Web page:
Unfortunately I think that the question of number of posts, etc.. Is really complicated. A Real Estate blogger conjures the image of one using a blog to get real estate business. If we were to use that image – I think that as a rule of thumb, it would be at least one client facing blog per week or original material and comment activity in as many industry blogs as possible. That’s just my thoughts when I consider how serious I take someone who says they are a “blogger”.

  3. Matthew Rathbun

    June 30, 2008 at 8:50 am

    Jay, I was evidentally commenting at the same time you were… I agree with it being difficult to quantify those things, as there is no Blog Overlord who is acting as judge. I can only speak for myself.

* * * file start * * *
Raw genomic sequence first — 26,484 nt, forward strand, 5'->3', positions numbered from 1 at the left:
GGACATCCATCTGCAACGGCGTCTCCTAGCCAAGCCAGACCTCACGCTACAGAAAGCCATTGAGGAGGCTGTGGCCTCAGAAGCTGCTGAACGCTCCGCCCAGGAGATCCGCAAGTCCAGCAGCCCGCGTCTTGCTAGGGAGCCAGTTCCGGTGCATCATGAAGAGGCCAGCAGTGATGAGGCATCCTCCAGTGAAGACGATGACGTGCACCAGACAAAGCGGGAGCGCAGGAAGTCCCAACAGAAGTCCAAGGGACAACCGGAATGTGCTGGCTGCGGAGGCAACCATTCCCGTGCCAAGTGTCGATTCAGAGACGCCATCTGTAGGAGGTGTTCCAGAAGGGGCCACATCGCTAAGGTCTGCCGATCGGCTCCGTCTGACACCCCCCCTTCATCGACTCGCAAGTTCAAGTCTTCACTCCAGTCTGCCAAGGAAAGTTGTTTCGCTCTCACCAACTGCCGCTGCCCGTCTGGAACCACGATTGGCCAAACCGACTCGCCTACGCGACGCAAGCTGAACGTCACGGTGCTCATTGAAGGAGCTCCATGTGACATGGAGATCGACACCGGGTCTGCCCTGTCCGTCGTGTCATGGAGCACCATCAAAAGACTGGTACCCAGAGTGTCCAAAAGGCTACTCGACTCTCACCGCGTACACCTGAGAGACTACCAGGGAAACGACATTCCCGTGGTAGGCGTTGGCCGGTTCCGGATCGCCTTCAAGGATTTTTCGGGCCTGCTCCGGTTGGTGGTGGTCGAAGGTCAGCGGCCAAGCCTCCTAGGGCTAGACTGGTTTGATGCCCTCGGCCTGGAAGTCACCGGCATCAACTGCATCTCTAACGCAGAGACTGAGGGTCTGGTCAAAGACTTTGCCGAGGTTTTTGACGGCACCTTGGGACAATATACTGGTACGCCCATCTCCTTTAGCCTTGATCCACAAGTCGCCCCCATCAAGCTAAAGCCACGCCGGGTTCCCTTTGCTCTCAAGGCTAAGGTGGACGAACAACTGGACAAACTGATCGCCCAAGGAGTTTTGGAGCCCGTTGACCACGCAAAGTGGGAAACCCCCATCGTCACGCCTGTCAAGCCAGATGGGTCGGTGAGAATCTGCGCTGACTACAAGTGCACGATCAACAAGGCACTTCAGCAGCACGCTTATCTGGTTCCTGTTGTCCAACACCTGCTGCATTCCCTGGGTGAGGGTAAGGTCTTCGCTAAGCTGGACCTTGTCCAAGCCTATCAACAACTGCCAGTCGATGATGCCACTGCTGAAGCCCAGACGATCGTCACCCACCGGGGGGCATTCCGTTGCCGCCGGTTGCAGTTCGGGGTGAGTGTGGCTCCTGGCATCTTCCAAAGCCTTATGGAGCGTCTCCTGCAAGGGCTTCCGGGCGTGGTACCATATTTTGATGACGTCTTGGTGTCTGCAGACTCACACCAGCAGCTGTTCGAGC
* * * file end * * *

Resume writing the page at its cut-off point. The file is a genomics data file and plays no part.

4. Bill Lublin

    June 30, 2008 at 8:52 am

    @Jay If Phoenix is the epi-center of Blogging, is it in Virginia?
    @Ben I think the entire process of utilizing social media is a slow process because people have to be educated one at a time. And that’s only the start.

    They need to know about Blogging first. Then they need to embrace the need to Blog (or not) then they have to go through the four stages of learning, -which I will save for a post later this week 🙂

    But think the first step is the BINO and they may not really be part of the RECB for quite a while.

    So if 8 percent of REALTORS blog & 20 percent of the population does 80 percent of the work that would guesstimate us at 1.6 percent of the total and about 60 bloggers in the major metros – Does that sound closer to real? (I love fuzzy numbers like the Pareto Principle) 🙂

    Oh and I did the survey already. Do I get AR points now?

  5. John Lauber

    June 30, 2008 at 9:03 am